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The appointment of Tzipi Livni as justice minister raises some concerns. On the one hand, Livni follows Justice Ministers Yaakov Neeman and Daniel Friedmann, both of whom were hostile to an independent judiciary and prosecution. Friedmann attacked the law enforcement system at every opportunity, while Neeman undermined it. In contrast to her predecessors, Livni isn't coming to settle any scores.

But her very close relationship with Haim Ramon cannot be forgotten. Ramon sees the state prosecution as being responsible for his political demise, and he was the one who pressed then-Prime Minister Ehud Olmert to give Friedmann the justice portfolio. As foreign minister in the Olmert government, Livni didn't do much to frustrate Friedmann's initiatives.

Meanwhile, as justice minister in the Sharon government, she had a public confrontation with then-Supreme Court President Aharon Barak over the nomination of Prof. Ruth Gavison to the High Court. Livni paralyzed the work of the Judicial Appointments Committee in an effort to impose a nominee on Barak that he didn't want. The justice minister is forbidden to act that way; his or her obligation is to coordinate and reach understandings with the court president via a discrete dialogue.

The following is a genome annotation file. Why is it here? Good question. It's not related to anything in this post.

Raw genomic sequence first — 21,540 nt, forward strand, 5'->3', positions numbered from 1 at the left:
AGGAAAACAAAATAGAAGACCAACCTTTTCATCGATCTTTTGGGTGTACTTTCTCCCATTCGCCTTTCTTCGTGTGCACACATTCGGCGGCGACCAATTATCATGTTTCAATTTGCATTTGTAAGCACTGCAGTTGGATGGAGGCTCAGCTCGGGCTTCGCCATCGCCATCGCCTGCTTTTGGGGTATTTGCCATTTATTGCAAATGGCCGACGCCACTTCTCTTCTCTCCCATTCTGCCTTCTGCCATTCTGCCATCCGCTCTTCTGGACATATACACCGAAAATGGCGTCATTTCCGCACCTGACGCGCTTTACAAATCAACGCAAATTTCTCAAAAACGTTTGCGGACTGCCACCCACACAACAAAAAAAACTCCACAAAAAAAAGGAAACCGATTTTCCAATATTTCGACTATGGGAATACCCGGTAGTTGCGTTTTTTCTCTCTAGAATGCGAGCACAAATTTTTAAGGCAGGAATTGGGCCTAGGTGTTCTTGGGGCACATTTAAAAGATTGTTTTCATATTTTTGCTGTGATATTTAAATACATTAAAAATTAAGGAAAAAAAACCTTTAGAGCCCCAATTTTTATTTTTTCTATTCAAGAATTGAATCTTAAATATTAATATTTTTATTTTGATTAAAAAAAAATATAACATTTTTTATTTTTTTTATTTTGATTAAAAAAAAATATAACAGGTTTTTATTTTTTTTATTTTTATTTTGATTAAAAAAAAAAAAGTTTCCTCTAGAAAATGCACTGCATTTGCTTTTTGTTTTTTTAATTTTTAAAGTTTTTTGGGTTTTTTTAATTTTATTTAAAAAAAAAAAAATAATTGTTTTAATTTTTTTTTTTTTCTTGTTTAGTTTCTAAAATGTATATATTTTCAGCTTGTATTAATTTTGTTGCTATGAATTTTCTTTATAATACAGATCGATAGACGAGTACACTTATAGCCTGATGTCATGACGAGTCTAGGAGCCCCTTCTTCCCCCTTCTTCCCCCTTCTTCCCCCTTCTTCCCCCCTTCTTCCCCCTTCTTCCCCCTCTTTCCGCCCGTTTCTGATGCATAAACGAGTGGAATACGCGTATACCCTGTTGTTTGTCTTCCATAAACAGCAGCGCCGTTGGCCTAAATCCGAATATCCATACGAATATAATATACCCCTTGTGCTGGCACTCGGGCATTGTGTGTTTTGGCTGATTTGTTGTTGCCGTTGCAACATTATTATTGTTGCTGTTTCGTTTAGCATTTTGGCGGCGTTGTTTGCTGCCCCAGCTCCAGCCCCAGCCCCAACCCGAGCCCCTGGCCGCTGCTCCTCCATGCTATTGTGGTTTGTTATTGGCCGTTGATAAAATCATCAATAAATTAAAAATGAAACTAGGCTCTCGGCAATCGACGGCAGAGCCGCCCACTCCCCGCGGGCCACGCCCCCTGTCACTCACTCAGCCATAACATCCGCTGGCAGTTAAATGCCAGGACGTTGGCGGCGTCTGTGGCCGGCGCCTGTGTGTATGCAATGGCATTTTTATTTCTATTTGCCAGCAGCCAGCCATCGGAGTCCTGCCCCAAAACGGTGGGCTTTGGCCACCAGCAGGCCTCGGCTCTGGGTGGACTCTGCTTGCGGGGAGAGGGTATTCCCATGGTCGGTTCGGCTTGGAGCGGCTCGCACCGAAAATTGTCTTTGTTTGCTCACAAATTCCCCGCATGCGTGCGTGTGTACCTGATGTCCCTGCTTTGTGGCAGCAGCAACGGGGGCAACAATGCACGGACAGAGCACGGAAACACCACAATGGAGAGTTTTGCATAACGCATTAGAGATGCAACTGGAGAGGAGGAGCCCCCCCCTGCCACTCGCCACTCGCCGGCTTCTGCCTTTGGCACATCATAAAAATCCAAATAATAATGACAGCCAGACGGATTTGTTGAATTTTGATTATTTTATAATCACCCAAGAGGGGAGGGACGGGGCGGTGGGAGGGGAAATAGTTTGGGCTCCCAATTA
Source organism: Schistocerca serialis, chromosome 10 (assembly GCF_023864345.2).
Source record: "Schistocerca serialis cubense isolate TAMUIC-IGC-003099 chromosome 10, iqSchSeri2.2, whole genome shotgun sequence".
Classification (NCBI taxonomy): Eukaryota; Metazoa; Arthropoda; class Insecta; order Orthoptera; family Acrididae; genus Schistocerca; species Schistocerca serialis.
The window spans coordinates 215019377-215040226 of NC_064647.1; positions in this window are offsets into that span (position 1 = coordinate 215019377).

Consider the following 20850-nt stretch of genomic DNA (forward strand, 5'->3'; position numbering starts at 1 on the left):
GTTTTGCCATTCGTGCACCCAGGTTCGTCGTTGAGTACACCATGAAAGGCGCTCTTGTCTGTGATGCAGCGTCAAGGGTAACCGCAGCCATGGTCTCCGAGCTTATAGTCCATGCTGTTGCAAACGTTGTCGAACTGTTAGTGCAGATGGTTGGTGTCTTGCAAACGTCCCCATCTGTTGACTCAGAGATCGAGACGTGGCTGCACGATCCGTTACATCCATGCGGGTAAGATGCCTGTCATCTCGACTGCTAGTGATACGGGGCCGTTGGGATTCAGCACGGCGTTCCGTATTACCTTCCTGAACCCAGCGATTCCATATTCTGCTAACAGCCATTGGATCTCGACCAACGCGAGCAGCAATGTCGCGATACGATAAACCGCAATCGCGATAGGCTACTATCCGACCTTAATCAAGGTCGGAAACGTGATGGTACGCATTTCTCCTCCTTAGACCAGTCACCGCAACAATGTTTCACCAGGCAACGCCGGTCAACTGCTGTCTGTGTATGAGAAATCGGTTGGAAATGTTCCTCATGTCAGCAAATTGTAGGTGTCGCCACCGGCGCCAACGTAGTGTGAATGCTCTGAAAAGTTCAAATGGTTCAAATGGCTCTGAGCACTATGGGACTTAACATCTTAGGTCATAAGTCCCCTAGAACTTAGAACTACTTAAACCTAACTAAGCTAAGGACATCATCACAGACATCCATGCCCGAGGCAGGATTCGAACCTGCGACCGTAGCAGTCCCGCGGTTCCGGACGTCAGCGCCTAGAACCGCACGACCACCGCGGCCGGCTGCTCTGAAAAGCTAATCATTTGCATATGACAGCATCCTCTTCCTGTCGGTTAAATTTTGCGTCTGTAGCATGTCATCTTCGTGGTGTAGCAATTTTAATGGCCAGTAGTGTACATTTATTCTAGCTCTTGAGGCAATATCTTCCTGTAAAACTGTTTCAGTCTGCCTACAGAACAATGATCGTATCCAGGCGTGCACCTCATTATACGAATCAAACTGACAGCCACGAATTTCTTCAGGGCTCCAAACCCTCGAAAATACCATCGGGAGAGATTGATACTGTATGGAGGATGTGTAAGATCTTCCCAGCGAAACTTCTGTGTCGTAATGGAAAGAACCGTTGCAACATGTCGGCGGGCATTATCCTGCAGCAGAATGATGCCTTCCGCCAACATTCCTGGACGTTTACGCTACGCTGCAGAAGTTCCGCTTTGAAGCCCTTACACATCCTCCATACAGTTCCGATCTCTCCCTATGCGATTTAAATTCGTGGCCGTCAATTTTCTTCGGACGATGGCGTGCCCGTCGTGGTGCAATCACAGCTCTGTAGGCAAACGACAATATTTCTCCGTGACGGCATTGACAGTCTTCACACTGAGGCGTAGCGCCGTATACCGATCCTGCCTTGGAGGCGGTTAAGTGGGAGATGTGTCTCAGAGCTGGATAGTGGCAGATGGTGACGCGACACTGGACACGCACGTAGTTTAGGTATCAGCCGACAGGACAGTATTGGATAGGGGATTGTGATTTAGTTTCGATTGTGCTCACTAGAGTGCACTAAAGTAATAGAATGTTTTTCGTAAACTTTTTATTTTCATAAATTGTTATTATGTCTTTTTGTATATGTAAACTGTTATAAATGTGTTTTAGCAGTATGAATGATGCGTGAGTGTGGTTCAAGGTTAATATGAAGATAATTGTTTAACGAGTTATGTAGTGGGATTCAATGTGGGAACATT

The rule of law was not a central issue on the Hatnuah party platform. Nevertheless, Livni now has an opportunity to repair the damage wreaked by her two predecessors as well to correct mistakes she made during her previous stint in the position. Since she will be chairman of the Ministerial Committee for Legislation, she will be able to foil anti-democratic legislative proposals, a prime characteristic of the last Knesset, some of which were initiated by and had the support of MKs from Kadima, which she headed.

Awaiting the new justice minister are several important decisions relating to the robustness of the rule of law. Outgoing minister Neeman's main legacy is a weakened prosecution, an attorney general perceived as preferring to avoid confrontation, and deceitful conduct toward the judicial system. Attorney General Yehuda Weinstein will likely end his term on Livni's watch, and she will have to avoid appointing a replacement who is a passive, defense attorney type. State Attorney Moshe Lador will be stepping down even sooner; while his successor will emerge from a search committee, Livni can set the tone that will influence the choice. An important test for her will be whether she can restore the stature of the state prosecution, which has been under constant attack.

In two years, Supreme Court President Asher Grunis and Justice Edna Arbel will be retiring. Preserving the custom of seniority in choosing the next court president and coming to understandings with the court president on appointments of additional justices will be another important test of Livni's term.